People often wonder where Cain’s wife came from. Our hesitancy to admit the obvious is often due to our discomfort in acknowledging that Cain’s wife had to be from the line of his own parents. As we read in Genesis 5:4, the first couple had other sons and daughters. We are not told at what age Cain married or any other details for that matter. The inspired writer is not interested in answering such questions.
What is important for us to know is that as Cain, under the curse of God, wandered east he established a settlement that he named after his son Enoch. Though they did not acknowledge the Lord, they nevertheless bore the image of God. Therefore, even from the ungodly line of Cain came necessary building blocks of culture: the growth of families, agriculture, metallurgy, tool-making, and the arts.
In the 5th century masterpiece, The City of God, Augustine traces the origins of the sinful city of man to this first settlement founded by Cain. The advancement of the culture did not reduce the rot of sin. From Cain’s disregard to the sanctity of the life of his brother eventually came the greater disregard for life displayed in Lamech’s violence (vv. 23-24). The first recorded instance of polygamy – an attack upon the sanctity of marriage – belongs to Lamech as well. There is also the matter of Cain’s pride in naming the city after his son. This pride will grow in the line of Cain until, on the plains of Shinar, the builders of the tower seek to make a great name for themselves (11:4).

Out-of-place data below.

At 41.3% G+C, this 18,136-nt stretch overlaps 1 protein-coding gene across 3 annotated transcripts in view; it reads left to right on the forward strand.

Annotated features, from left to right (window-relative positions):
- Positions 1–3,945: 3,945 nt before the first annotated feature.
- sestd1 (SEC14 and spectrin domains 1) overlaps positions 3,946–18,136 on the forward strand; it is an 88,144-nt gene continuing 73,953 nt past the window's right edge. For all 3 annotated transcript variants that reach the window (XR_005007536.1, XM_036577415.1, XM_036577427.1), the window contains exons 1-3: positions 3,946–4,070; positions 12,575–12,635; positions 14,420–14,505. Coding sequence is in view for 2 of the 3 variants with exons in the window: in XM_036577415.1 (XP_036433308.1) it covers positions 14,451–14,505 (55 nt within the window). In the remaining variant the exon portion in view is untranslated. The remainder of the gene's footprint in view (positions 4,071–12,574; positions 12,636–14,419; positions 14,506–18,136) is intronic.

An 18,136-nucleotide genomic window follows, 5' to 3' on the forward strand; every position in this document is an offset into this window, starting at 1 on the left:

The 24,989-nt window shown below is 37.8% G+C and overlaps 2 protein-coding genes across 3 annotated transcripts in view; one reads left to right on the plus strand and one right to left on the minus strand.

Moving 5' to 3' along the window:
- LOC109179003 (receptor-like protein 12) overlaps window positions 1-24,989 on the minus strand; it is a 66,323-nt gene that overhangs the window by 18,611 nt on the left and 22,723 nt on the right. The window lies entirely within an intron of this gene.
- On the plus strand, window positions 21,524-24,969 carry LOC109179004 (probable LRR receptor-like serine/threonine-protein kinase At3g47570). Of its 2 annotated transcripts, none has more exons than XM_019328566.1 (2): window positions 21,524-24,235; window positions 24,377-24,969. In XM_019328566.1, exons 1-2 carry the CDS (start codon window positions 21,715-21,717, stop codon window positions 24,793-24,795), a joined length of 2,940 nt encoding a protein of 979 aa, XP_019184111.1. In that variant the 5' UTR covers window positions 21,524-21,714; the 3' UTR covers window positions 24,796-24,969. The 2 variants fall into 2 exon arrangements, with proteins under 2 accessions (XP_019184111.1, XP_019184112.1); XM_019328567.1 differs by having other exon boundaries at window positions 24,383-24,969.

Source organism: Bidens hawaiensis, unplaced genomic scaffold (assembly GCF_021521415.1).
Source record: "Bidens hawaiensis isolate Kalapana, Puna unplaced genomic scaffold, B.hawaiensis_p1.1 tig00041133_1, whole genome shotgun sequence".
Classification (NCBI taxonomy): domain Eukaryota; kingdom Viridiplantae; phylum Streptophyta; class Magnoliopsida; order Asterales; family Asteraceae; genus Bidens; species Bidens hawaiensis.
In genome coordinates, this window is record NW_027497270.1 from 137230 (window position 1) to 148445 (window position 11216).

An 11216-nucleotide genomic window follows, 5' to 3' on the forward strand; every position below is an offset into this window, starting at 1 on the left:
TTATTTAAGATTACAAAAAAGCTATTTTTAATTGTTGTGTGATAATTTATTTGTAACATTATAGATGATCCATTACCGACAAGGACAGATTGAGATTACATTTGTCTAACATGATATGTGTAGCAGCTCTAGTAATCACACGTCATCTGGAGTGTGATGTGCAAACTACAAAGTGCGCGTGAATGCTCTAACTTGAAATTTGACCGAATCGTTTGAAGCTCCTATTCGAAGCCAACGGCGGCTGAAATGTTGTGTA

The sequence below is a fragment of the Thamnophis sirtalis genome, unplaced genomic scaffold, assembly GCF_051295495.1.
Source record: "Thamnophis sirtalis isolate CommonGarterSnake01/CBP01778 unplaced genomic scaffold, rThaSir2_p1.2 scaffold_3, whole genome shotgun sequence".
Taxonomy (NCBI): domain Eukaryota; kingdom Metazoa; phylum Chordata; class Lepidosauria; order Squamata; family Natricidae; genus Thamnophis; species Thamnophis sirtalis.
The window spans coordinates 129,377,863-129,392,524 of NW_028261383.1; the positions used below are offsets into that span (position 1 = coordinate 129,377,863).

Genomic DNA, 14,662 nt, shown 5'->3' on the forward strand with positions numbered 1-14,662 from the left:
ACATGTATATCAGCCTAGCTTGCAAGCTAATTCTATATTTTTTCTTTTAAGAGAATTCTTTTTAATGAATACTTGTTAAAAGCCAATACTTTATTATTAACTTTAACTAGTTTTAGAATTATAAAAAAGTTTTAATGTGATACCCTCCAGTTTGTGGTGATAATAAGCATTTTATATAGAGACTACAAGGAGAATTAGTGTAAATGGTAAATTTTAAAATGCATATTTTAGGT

Only God can offer hope in the face of rising sin. And this he does by granting to Adam and Eve another son whom they name Seth which means “appointing.” In spite of the great sorrow they suffered from the wreckage caused by Cain’s sin, they did not abandon hope in God’s gracious promise (3:15). And their hope was well grounded. For from the line of Seth men once again began to seek after the Lord as Abel once had done.